For those who were responding quickly to Meltdown and Spectre by applying security patches to their ESXi environment, it can be a bit frustrating to know that VMware pulled those packages down few days after they were released.
This is related to a reboot issue in the recent CPU microcode updates released by Intel, and both vendors aks for some time to provide a revised version of firmware.
Currently, VMware urges to apply the latest patches (released on January 9, 2018) to vCenter Server and VCSA as follows:
More information (and possibly updates) will come next week.
Meanwhile, I would leave here a few more articles that are worth reading:
New Year is a great time to save on purchasing different sort of things. Especially when you are planning to obtain new or update existing IT certification.
That is why I was pleased to see that Packt Publishing had a generous discount on almost all of their ebooks and video courses. Currently (and I believe it lasts until the end of this week) you can buy them for just AUD 6.50 / USD 5.00 each. Almost bargain!
A few titles I found quite interesting to add to my library are as follows:
Don’t miss a chance to make yourself a gift 😉
Happy New Year to everyone!!! 2017 was definitely full of disruptions from VMware, and the folks in Palo Alto keep the wheels of innovation fast turning.
Saying that it is always a good idea to look at what is happening behind the curtains, meet with the experts and peers, and plan for the next technology upgrade. This is where VMUG UserCon can be of great use!
This year VMUG UserCon is promised to be more about deep-dive learning and hands-on training. Woo-hoo!!!
The primary focus is on modernising data centres and integrating with the public cloud, expanding into the digital workspace with Workspace ONE, and transforming security with solutions like NSX and vSphere.
The event is going to be held in the heart of Sydney CBD at The Westin Sydney.
The registration is already open, and it looks like it’s going to be a big hit! So don’t miss your chance to be there on March 20th 😉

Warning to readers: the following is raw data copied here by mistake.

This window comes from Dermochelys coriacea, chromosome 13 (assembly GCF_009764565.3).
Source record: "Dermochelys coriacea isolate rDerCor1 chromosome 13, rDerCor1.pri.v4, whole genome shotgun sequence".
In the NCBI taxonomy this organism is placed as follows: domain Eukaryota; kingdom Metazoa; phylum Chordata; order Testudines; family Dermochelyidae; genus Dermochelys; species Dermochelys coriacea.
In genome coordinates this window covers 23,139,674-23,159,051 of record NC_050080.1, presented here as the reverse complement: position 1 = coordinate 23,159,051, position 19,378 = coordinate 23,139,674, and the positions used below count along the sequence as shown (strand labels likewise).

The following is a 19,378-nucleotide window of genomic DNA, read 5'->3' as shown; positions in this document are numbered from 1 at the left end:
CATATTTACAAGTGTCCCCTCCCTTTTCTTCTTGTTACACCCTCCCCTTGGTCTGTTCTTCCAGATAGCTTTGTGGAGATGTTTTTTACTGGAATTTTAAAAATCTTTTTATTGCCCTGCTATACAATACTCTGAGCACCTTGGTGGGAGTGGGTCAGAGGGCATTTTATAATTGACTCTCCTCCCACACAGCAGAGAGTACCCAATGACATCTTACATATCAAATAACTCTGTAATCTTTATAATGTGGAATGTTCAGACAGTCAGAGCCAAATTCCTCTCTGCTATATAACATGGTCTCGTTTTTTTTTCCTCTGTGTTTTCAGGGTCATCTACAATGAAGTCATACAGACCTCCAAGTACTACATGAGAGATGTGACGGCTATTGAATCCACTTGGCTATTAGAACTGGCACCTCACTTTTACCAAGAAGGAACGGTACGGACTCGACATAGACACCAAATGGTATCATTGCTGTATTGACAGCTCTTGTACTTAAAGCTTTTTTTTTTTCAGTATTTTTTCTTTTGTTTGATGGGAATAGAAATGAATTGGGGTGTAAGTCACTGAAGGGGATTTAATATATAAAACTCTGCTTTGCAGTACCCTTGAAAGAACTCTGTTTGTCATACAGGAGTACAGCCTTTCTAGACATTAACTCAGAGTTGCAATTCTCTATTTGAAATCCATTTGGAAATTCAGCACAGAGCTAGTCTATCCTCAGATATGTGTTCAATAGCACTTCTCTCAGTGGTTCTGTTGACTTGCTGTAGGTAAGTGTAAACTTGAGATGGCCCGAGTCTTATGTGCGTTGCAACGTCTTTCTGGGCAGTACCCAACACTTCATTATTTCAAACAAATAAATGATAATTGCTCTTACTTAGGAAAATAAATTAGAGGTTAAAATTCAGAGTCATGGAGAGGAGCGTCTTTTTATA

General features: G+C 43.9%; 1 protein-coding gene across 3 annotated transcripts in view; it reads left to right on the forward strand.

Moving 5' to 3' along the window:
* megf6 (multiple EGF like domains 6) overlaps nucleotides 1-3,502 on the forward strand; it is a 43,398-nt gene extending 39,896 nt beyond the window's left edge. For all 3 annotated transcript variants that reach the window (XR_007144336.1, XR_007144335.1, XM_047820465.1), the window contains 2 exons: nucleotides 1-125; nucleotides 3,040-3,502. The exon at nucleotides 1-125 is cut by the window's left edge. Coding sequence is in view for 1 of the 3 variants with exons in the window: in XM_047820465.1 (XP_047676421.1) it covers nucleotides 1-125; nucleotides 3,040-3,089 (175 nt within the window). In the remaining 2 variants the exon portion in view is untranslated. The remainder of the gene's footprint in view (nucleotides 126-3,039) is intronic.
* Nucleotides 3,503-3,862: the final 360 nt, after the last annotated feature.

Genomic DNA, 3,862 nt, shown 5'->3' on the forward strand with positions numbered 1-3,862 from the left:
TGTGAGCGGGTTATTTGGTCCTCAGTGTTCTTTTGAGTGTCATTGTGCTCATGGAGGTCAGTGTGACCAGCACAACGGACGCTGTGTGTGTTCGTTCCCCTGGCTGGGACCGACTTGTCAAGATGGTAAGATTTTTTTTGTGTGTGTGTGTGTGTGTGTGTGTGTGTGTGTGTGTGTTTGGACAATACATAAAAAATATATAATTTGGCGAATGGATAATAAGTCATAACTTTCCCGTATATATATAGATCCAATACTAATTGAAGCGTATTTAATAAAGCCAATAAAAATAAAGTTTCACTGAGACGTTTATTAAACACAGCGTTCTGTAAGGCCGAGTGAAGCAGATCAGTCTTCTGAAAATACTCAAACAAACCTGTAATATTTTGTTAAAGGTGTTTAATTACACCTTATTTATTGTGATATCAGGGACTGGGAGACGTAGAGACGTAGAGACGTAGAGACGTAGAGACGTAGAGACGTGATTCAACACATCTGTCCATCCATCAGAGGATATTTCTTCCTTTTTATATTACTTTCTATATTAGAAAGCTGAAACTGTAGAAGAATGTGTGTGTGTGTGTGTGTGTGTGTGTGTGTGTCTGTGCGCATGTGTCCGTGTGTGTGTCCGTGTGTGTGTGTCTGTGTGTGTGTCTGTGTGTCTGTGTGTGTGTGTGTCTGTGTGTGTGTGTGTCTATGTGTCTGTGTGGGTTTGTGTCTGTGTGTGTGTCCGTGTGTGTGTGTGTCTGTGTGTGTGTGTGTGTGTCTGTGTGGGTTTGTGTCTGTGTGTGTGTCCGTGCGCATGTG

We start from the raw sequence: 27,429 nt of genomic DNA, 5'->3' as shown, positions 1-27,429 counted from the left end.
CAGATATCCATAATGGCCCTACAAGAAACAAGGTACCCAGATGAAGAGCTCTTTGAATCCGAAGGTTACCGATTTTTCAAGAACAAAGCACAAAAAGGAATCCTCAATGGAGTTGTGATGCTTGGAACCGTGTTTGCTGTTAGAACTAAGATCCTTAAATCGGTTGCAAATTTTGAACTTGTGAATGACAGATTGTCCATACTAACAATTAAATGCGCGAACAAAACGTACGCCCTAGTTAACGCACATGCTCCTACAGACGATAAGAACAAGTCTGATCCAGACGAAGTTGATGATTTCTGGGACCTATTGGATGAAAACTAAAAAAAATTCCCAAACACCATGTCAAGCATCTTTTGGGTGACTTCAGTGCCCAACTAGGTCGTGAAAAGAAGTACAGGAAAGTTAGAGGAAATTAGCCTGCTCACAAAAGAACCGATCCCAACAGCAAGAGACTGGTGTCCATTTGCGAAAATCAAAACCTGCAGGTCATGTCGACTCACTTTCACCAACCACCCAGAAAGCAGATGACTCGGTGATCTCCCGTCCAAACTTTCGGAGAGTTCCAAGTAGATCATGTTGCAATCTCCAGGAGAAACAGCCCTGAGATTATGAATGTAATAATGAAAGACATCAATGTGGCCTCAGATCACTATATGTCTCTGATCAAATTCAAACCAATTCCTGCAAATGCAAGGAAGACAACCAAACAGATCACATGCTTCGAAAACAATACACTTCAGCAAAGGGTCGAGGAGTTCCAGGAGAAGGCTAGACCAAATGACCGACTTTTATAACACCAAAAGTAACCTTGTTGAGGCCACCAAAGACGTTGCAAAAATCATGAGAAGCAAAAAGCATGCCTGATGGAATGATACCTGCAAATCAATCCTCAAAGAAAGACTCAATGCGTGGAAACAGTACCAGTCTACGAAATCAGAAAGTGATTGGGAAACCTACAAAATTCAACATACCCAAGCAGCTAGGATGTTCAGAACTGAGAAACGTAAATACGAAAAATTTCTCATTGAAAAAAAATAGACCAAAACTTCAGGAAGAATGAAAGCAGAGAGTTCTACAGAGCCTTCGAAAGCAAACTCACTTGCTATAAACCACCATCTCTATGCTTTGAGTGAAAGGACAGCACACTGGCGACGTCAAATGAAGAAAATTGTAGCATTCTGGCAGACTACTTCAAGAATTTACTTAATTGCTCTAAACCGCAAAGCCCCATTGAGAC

VMware has just posted an article in the Virtual Blocks blog which describes this behaviour. It happens only when trying to Storage vMotion a virtual machine with a swap file larger than 64GB to the vSAN datastore.
The task fails and generates the following error messages:
There are two possible workarounds available: either increase the swap file maximum size on the destination ESXi host or set a reservation of memory on the virtual machine. The former one is more preferable, as it does not require host reboot.
VMware provides a KB 2150316 with “more log samples and specifics for identifying the issue as a cause of a migration failure”.
Less than two months since VMware announced the availability of a vSphere beta and it has been refreshed with the new features and bugfixes. To participate in the program, candidates should indicate their interest by filling out this simple form.
I personally think time around Christmas holidays is the best one for tech geeks to dedicate some of their time and have an understanding of what’s next.
The beta refresh is available as a downloadable media and as a hosted environment in the Hands-on-Labs.
For those folks who need access to the full range of technologies from VMware, the VMware User Group has just announced a 10% discount on the VMUG Advantage subscription. This offer is available until December 31st, 2017.
All this sounds like a great Christmas gift from the vendor. Thank you, VMware!
Black Friday discounts on VMware software, courses, and exam vouchers are already available on its Online Store in Australia (as well as in other countries).
Perfect time to save on certification offerings!
It was a great surprise for many virtualisation specialists to see an error message saying ‘Shockwave Flash has crashed’ immediately after authenticating in the vSphere Web Client 6.x earlier this week.
Most of the reports came from those who were using the latest version of Google Chrome (61.0.3163.100). However, there were similar issues with other web-browsers and Adobe Flash version 220.127.116.11.
William Lam wrote a special post on his blog about this issue, and he keeps it updated with the number of hacks.
Gladly, VMware has been quick with publishing a KB 2151945 which tracks information about the same problem and providing some workarounds as well. Thanks to Dennis Lu for pointing to this article!
This is a classic example of how dependency on a third-party technology can affect your solution. I hope that VMware accelerates the development of vSphere Client (HTML5) and provides feature parity between it and the Flash one.